Artist Laurie Sumiye Borrows Hiroshige’s Concept and Creates Her Own Homage to Mauna Kea
Special to The Hawai‘i Herald
There are certain works of art that reverberate in time and inspire other artists to create their own works of art that, although they may not be direct imitations, at least resonate with an echo of similar themes, emotions and imagery. The older work becomes a template and a starting point for a new work that goes on into different directions.
Artist Laurie Sumiye borrowed the concept of using an iconic natural landmark to join together a set of images by the renowned Japanese woodblock artist Utagawa Hiroshige and his “Thirty-Six Views of Mount Fuji.” That became the starting point in creating her own “Thirty-Six Views of Mauna Kea.”
There is much that Sumiye borrows from Hiroshige, and much that is quite different. Instead of the iconic Mount Fuji, which pops up in 36 woodblock prints that make up Hiroshige’s set (and a similar set of prints by Hokusai), Sumiye uses different views of Mauna Kea on the island of Hawai‘i as her main compositional point, creating art that looks at the mountain from different points of view, locations and media.
Although both are art prints, the technology involved in their production is very different. Japanese woodblock artists worked with mulberry paper and black ink. They would sketch out their ideas and compositions and then send them to a publisher, who would have artisans cut the drawings into relief woodblocks from which the printed editions would be printed on paper.
Sumiye, on the other hand, usually starts with a photograph and scans it into a computer software program called Adobe Flash, which is normally used to create animations for the Internet and computer games. Flash converts the photograph to more graphic, flatter shapes of colors. She then moves the image into the Adobe Illustrator program, which she uses to alter the colors and shapes to make the images more unique. Sumiye’s current exhibit at BoxJelly in Kaka‘ako, where she is this year’s artist-in-residence, also includes several multimedia pieces made of wood, paper and cast forms to depict the different cinder cones that dot the slopes of Mauna Kea.
The prints aren’t very big — they are meant to be hung in modest-sized homes and apartments. Sumiye said she wanted her prints to be small enough and priced reasonably enough to be accessible, visually and economically, for the average viewer.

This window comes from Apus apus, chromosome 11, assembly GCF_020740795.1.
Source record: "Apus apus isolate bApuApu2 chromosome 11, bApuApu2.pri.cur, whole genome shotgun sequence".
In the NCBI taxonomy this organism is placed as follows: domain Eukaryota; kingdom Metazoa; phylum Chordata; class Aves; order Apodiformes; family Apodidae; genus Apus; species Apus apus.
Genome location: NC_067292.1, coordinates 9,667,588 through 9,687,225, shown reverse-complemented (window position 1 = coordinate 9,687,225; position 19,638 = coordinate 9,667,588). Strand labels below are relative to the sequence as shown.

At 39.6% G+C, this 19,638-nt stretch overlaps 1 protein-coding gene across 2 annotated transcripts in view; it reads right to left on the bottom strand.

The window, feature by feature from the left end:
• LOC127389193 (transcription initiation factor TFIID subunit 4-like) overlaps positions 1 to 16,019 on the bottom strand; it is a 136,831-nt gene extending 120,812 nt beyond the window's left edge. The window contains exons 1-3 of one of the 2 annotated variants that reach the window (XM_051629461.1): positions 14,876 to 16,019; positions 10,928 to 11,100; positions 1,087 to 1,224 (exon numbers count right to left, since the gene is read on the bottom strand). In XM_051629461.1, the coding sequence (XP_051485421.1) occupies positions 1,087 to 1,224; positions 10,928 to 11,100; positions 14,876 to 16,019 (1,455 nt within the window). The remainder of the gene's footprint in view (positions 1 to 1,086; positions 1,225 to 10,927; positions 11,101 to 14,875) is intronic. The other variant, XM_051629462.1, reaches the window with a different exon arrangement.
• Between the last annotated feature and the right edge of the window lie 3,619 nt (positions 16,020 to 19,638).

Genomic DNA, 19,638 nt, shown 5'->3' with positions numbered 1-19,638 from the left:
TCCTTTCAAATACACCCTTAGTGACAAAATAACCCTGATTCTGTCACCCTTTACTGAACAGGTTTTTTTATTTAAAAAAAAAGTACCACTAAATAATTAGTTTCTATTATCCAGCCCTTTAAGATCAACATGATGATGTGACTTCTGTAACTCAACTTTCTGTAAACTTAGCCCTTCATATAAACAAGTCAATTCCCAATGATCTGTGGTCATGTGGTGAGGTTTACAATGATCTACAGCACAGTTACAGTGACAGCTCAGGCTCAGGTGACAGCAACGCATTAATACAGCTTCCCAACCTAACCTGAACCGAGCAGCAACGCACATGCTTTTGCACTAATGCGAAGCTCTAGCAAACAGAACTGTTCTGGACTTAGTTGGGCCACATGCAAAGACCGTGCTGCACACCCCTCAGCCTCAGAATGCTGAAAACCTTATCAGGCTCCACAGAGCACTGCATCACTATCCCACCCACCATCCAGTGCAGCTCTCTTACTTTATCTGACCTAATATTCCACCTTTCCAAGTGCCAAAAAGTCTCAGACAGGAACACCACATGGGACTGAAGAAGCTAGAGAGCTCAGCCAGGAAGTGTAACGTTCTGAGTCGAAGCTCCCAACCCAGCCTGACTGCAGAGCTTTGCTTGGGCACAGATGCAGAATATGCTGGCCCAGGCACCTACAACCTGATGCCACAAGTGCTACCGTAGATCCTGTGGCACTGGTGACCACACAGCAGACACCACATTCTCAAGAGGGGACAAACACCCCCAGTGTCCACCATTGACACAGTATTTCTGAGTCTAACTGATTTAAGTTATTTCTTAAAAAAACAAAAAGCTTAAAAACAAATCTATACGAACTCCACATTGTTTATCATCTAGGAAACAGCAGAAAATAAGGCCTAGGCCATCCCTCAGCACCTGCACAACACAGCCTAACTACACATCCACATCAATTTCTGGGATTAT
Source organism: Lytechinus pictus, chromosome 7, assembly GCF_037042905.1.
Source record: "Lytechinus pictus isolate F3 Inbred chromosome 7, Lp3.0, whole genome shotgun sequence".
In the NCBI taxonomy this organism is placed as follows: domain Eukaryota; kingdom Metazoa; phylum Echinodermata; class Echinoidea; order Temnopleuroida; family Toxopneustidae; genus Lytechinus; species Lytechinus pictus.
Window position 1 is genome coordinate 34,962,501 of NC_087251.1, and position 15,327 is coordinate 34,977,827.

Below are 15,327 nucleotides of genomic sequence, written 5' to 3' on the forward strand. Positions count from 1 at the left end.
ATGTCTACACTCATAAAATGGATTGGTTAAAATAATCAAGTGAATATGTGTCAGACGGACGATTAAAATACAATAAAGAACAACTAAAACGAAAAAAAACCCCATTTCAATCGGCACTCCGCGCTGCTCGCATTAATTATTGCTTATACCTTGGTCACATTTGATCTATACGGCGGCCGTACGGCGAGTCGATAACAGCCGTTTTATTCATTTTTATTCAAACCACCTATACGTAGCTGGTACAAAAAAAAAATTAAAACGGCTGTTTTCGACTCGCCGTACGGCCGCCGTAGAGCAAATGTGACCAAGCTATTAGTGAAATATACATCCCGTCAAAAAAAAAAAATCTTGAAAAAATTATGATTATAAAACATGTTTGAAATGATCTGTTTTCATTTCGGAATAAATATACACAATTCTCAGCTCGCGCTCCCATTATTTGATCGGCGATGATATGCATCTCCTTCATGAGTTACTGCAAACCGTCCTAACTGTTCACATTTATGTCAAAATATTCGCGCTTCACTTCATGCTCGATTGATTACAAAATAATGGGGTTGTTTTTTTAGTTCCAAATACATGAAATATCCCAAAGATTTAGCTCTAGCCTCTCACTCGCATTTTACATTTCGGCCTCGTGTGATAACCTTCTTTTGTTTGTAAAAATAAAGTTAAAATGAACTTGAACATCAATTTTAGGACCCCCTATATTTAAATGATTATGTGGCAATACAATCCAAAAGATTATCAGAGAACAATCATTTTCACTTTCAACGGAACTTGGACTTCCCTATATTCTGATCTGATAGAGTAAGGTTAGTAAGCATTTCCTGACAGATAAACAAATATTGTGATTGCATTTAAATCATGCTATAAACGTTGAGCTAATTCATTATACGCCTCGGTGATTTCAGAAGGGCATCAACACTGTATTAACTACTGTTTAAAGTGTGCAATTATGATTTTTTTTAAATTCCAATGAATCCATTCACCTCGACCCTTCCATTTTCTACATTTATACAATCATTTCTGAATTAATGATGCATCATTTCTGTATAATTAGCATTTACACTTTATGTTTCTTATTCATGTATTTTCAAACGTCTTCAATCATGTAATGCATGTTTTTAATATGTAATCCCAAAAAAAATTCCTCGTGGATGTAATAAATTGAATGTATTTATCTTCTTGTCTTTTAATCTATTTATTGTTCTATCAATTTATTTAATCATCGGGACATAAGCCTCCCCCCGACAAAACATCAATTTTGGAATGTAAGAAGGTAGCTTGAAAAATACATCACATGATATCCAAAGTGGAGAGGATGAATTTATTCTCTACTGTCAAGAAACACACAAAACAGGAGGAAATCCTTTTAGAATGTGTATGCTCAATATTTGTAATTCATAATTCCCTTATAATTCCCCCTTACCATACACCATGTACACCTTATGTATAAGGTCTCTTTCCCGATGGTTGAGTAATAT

The images are printed on paper used for shoji paper screens, which means they are a blend of pure paper and plastic fibers. The papers are meant to be durable and resistant to damage from sunlight, which add to the longevity of the artworks. She sends her files to a special fine art printer in Hale‘iwa, on the North Shore of O‘ahu, who uses high-quality inks that are known for their lightfast qualities.
The resulting images are soft organic shapes of abstracted, pure colors, flat or in gradients, but of a recognizable landscape. “Anyone who’s lived on the Big Island will know exactly where the image is from,” she says.
Sumiye’s style was inspired by Hiroshige’s prints in intent, if not in content. “I like Hiroshige because his prints are in cooperation with nature and landscapes,” she explains. “He’s more subtle (than Hokusai).”
While the technology may be different, in much the same way, both mountains are a mythical, spiritual center for its people. So, both Hiroshige’s and Sumiye’s prints share a sense that they are about a mountain that is more than a mountain, more than a compositional and thematic “pure” art shape. The two mystic mountains are given homage as iconic, powerful spiritual points in an abstracted landscape.
In addition, she notes that both Mount Fuji and Mauna Kea are “. . . considered sacred mountains and very important to the cultures. So I see a lot of parallels.”